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Inflatables for sporting events have gotten bigger

Inflatables are in demand, thanks to advanced technologies that create higher quality products and new applications.

There was a time when consumers viewed inflatable products as bargain-basement cousins to rigid objects. Think of the air mattress rolled out on the bedroom floor for a middle-school sleepover or the discount-store blow-up swimming pool in the backyard. Their lifespans were measured in days.

Inflatables for sporting events have gotten bigger, better and bolder, and custom projects like this one by All-Star Inflatables Inc. of Dallas, Texas, are especially popular among football teams that want to outdo their rivals. Photo: All-Star Inflatables.
That rap obscures the fact that quality inflatables are legitimate structures, and the companies manufacturing and selling them have been in business for decades. What’s changed is the rapid expansion in the types of structures that have “gone inflatable,” putting them in the public eye like never before, as well as the developing technologies making new applications possible.

As inflatables have grown in popularity, consumers have begun to discover that they can be equal to a rigid alternative—and often offer superior qualities, such as portability. Ever try to pack a 10-by-20-foot billboard in a duffel bag? Inflatables for recreation, entertainment, athletics and other applications are definitely on the rise.

Can it be done?
The inflatable evolution can be traced in part to the advent of the internet, according to Tom Meacham, president of Landmark Creations in Burnsville, Minn., which has been manufacturing custom inflatables since 1986. The company is known for working with artists such as Lizzo and the Talking Heads’ David Byrne. For Byrne, Landmark created a 48-foot-diameter inflatable globe for an exhibition in New York’s High Line Park. Lizzo’s career blew up in 2019, in part due to her performance at the 2019 MTV Video Music Awards in front of a now-infamous Landmark creation.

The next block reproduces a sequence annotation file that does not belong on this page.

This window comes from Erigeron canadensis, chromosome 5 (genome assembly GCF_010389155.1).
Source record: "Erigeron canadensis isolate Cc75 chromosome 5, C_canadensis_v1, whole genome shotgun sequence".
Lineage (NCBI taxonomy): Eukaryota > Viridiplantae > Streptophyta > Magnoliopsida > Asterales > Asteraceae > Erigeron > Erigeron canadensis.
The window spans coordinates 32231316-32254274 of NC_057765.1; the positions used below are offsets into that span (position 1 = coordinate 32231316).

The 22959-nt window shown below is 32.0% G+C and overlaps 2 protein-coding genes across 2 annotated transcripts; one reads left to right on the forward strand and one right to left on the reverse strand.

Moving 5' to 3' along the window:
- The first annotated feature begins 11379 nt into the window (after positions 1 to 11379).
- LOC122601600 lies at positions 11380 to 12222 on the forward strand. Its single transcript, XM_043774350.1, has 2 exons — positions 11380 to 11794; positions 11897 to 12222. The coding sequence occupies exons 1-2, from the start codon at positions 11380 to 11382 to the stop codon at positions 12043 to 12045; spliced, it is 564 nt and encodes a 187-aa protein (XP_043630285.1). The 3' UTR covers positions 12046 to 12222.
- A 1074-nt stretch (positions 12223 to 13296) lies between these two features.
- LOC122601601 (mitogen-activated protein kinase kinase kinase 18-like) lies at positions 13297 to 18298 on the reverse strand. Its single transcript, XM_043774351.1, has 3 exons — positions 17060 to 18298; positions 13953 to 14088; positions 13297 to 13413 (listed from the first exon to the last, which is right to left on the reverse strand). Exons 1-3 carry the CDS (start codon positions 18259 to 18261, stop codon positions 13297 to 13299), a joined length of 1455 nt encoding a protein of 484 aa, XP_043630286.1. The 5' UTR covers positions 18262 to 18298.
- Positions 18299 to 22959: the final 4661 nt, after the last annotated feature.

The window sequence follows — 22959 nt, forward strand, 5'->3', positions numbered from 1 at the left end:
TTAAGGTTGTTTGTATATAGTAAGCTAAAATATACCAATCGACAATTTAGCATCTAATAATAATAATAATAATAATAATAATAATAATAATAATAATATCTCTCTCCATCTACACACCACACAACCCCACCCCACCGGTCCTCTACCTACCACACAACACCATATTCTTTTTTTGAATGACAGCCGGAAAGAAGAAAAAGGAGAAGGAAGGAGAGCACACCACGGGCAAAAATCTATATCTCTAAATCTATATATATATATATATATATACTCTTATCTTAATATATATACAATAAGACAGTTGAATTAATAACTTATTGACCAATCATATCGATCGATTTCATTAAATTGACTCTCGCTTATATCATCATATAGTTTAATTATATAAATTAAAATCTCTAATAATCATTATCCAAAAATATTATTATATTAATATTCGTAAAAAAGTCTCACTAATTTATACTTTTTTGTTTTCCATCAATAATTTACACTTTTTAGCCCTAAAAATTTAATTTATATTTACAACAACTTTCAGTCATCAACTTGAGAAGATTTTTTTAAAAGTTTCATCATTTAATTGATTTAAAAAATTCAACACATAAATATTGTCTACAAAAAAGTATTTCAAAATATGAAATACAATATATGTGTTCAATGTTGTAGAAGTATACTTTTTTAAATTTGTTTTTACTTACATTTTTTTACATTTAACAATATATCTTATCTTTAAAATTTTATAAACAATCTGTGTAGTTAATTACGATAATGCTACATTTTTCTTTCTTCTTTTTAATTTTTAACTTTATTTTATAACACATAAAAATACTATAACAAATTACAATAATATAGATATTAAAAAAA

“When we first started, there was no internet; everything we sold was to a dealer base,” says Meacham, who has been with Landmark since 1993. “Once the internet came along, it was easy [for end users] to find a manufacturer directly, instead of going through a middleman. The ability to demonstrate what you could do was certainly expanded.”

Once potential customers had more exposure to inflatable technology, demand grew—along with innovation and more varied applications.

“Advancements were driven up from the end user,” Meacham says. “‘This is what we want, can you do it?’ Our customers have always been the driver of innovation.”

It helped, Meacham says, that advancing technology allowed inflatable manufacturers to move from sometimes crude physical renderings of customer ideas, made from clay, to computer-generated 3D models. Painting by hand also was replaced by digital printing, further improving quality.

While Demaree Inflatable Boats Inc., Friendsville, Md., is known for its watercraft, the capabilities required to fabricate inflatables can be applied to diverse markets. For example, Demaree made the white inflatable pontoons deployed here for the U.S. Army Corp of Engineers.

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